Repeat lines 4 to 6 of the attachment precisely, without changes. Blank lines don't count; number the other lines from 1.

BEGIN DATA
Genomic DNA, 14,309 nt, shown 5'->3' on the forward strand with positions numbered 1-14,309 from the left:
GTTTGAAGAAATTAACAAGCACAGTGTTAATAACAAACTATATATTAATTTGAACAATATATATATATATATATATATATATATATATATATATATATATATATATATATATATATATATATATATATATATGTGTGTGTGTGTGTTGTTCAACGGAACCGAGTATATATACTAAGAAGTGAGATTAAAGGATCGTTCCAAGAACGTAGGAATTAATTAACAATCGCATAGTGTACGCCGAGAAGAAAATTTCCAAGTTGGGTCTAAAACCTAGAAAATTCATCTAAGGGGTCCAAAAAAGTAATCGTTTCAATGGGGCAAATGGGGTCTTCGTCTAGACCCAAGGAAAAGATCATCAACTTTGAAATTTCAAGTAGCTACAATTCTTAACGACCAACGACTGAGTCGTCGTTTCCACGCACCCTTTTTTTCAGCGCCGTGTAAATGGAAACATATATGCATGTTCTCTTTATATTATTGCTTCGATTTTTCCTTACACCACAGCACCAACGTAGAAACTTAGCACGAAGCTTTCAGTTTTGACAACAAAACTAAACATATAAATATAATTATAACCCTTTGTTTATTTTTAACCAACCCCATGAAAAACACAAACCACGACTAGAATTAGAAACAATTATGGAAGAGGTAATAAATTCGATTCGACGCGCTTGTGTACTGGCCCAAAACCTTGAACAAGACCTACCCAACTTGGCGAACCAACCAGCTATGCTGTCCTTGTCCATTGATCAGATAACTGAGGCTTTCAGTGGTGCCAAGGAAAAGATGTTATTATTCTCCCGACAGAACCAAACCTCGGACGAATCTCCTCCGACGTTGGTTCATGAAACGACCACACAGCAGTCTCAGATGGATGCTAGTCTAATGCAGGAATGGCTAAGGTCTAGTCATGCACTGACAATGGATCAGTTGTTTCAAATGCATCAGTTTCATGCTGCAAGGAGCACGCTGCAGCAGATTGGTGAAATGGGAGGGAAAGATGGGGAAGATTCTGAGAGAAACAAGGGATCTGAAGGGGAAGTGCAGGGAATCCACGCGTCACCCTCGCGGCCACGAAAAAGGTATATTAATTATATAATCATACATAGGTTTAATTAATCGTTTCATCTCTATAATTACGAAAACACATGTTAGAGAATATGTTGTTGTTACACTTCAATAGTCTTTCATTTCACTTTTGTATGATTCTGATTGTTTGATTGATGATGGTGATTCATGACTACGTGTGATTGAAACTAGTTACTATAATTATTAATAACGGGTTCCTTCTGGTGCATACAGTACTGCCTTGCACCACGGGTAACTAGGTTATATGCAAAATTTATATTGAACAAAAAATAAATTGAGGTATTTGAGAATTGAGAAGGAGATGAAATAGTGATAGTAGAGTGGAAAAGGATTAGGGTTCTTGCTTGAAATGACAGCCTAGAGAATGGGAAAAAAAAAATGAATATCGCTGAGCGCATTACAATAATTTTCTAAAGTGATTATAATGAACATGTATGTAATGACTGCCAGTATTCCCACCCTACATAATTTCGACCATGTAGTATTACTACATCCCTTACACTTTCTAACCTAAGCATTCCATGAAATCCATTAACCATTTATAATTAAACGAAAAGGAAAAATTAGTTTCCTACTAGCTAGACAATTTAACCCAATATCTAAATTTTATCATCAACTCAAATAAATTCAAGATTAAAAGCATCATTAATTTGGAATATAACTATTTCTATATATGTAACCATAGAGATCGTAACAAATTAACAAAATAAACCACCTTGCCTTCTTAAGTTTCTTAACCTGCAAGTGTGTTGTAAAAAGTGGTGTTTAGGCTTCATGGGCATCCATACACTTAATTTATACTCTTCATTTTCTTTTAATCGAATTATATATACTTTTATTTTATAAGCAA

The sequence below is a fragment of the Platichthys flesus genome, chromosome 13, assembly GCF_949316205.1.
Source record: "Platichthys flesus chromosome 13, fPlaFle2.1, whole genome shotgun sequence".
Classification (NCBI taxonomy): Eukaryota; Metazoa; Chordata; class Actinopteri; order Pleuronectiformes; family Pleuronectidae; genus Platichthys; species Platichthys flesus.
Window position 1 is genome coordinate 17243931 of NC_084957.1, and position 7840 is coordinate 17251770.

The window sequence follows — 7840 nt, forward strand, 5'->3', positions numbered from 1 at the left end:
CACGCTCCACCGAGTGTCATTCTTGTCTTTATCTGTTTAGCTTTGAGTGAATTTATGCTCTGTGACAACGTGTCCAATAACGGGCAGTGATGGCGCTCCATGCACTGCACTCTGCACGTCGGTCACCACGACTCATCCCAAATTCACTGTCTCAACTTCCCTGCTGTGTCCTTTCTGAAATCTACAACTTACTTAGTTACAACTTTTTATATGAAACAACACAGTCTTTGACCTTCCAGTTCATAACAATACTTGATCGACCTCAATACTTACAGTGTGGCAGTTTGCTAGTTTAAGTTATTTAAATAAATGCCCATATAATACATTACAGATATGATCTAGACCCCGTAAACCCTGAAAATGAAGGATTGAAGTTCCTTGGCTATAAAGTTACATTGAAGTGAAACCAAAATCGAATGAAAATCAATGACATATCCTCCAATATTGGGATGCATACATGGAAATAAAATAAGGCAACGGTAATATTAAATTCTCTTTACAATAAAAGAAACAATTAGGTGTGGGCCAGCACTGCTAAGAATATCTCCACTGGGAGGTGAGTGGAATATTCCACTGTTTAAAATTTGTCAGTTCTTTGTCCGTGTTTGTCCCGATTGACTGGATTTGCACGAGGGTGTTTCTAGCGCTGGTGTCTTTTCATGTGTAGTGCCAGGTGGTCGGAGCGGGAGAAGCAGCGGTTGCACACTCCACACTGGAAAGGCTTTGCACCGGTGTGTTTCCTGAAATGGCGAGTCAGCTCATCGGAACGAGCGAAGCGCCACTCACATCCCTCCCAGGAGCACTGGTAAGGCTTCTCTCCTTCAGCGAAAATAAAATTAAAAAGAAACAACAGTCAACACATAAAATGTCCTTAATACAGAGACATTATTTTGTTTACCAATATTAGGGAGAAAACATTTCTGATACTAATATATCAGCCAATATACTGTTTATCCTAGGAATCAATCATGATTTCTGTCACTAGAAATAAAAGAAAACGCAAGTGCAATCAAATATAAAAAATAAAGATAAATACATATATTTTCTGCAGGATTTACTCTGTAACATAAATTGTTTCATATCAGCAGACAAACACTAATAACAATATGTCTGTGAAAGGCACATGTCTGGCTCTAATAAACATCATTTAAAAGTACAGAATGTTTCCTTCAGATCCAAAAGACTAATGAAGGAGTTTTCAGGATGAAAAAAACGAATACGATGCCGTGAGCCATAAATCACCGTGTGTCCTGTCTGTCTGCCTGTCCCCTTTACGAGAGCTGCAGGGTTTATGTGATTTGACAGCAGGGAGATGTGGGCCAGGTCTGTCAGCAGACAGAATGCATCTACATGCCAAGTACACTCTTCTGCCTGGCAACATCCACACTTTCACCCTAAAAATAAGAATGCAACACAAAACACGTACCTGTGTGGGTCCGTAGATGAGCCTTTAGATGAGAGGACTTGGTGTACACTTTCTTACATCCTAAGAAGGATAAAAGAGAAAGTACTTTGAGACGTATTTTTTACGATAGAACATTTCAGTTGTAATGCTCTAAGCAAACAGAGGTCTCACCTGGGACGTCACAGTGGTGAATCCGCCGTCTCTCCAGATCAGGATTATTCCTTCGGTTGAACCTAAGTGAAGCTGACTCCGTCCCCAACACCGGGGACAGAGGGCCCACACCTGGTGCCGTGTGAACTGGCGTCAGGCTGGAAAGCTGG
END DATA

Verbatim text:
Source record: "Platichthys flesus chromosome 13, fPlaFle2.1, whole genome shotgun sequence".
Classification (NCBI taxonomy): Eukaryota; Metazoa; Chordata; class Actinopteri; order Pleuronectiformes; family Pleuronectidae; genus Platichthys; species Platichthys flesus.
Window position 1 is genome coordinate 17243931 of NC_084957.1, and position 7840 is coordinate 17251770.